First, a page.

That said, as in any book touching on so many topics, there are some errors. Here are some corrections I noticed in material touching on particular interests of mine, the DNMs and Satoshi:

The nine-page PDF attached to the e-mail made it clear that Satoshi was deeply versed in all the previous efforts to create a self-sustaining digital money. Satoshi’s paper cited Back and Wei Dai, as well as several obscure journals of cryptography. But Satoshi put all these earlier innovations together to create a system that was quite unlike anything that had come before it.

'deeply versed'? It cited Dai only because Adam Back had told Satoshi to cite Dai. It also didn't cite any of Szabo's work, even though Finney had pointed that out on the mailing list before. Further, it did not compare or contrast Bitcoin in any meaningful way with all the previous work on digital currency like the whole universe of techniques and approaches based on Chaumian blinding. Altogether, it looks like the opposite of 'deeply'.

Ross didn’t know it at the time, but his downfall had not come through the sophisticated hacking techniques and leaking IP addresses that he had worried about so much. The Internal Revenue Service agent who finally identified Ross did so by searching on Google through old posts on the Bitcoin forum.

Everyone assumed from the inclusion in the complaint that the email was his downfall, but D-Y's testimony during the trial yielded the surprise (one of many) that he had found the email only shortly before the arrest and that the subpoenas had not yet come back with any information. They did help snag baronsyntax, but the actual cause was the FBI finding the Iceland server (thanks, presumably, to Tarbell hacking it), which had a VPN IP hardwired and had a clearnet backup server in Pennsylvania, both of which led back to Ross in San Francisco.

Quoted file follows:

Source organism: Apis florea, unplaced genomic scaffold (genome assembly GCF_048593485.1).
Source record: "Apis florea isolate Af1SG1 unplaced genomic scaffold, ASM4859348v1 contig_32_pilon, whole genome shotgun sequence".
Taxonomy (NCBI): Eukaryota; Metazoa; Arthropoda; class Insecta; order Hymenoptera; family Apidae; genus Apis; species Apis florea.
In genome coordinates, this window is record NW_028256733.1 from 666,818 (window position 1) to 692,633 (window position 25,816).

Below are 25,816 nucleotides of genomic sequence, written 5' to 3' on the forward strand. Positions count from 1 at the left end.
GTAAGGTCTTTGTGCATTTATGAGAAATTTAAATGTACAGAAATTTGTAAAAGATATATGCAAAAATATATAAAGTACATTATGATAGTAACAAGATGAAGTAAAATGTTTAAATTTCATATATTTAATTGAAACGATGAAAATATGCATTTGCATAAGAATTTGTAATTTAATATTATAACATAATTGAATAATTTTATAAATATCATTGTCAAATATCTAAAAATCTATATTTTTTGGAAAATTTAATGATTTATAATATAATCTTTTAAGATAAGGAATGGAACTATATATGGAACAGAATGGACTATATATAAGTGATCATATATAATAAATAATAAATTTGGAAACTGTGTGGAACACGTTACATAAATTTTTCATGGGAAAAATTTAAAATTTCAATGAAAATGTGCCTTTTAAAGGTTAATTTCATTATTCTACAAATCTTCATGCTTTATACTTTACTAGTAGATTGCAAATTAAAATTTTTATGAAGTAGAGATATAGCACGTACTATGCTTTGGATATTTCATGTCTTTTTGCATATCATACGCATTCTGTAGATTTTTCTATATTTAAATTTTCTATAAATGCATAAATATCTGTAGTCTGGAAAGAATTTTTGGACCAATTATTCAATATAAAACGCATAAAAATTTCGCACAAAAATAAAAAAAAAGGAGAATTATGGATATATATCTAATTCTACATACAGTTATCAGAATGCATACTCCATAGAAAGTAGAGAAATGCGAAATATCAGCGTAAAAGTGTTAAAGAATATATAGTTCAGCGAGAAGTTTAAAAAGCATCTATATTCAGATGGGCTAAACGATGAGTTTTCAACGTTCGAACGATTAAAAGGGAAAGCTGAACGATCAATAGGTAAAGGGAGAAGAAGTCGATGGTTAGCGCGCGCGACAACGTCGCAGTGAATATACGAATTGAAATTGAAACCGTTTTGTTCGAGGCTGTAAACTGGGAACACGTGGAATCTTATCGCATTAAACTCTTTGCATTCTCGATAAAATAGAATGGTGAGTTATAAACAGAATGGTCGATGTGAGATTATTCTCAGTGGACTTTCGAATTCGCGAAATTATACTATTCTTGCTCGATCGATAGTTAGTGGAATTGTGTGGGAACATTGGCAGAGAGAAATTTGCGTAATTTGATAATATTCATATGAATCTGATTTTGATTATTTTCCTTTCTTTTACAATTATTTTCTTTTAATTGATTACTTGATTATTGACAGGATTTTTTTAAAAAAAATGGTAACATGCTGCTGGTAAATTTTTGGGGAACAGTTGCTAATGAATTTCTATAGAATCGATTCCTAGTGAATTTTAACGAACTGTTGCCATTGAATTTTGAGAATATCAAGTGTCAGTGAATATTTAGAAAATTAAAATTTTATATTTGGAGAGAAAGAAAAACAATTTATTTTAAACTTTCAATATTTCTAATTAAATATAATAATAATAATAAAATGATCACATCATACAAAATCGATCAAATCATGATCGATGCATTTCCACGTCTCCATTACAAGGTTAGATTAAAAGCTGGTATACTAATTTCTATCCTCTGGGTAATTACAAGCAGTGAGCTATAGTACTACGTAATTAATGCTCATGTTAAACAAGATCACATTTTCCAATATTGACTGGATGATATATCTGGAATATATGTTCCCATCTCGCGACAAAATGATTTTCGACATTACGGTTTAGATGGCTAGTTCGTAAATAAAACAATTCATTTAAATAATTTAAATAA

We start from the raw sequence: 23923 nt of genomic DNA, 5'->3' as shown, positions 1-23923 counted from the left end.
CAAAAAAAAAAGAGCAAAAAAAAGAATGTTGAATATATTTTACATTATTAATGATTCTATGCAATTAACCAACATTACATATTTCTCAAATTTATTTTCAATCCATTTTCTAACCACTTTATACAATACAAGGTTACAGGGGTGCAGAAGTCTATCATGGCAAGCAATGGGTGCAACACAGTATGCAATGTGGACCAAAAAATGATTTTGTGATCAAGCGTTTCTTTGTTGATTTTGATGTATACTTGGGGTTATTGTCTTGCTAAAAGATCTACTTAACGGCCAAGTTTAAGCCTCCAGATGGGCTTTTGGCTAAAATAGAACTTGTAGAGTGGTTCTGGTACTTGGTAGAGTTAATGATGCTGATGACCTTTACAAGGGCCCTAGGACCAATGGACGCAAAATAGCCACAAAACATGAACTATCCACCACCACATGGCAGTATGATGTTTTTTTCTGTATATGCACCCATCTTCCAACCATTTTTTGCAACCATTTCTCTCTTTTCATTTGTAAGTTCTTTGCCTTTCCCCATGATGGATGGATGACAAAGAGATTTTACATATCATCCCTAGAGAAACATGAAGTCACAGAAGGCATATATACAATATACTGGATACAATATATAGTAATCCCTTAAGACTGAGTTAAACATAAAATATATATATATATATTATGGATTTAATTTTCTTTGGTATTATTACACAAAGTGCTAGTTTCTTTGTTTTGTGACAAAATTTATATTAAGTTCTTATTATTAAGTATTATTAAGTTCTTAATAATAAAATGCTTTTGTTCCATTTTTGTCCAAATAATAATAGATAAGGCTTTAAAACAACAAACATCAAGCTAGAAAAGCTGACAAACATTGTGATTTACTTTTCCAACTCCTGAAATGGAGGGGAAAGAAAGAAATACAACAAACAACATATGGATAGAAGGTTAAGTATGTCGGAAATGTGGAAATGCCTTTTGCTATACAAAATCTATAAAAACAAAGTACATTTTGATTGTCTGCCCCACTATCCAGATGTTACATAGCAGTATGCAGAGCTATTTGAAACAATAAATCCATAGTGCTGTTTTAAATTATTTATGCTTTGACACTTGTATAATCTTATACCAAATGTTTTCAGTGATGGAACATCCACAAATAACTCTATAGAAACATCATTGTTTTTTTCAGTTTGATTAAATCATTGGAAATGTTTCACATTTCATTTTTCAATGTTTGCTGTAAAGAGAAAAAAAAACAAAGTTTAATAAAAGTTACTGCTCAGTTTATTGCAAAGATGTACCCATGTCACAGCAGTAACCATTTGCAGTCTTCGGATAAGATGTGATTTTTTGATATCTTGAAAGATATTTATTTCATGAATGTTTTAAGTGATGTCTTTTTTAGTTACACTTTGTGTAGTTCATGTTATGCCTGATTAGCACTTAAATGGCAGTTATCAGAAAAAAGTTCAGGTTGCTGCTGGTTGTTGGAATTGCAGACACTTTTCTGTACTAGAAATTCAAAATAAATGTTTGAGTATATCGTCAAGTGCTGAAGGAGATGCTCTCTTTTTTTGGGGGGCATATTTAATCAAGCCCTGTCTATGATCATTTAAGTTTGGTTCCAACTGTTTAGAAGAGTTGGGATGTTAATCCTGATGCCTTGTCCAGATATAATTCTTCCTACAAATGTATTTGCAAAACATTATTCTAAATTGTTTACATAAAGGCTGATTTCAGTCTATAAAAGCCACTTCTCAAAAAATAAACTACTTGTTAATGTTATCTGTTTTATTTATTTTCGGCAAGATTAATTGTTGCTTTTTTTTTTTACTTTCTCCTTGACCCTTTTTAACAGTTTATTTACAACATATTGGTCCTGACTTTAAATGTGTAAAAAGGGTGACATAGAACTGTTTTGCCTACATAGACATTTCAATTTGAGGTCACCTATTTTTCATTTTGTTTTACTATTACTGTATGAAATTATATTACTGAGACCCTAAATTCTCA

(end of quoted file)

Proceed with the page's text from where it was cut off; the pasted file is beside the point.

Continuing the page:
Most bizarrely, Nick altered the dates on his 2008 postings about bit gold to make it appear as though they had been published after Bitcoin was released, rather than before....Most bizarrely, Nick altered the dates: the dates that Nick later put on the posts are at the top of each post. But the URL addresses of the posts still show the original posting date. For instance, his post on “Bit Gold Markets” says that it was written on December 27, 2008, but the URL is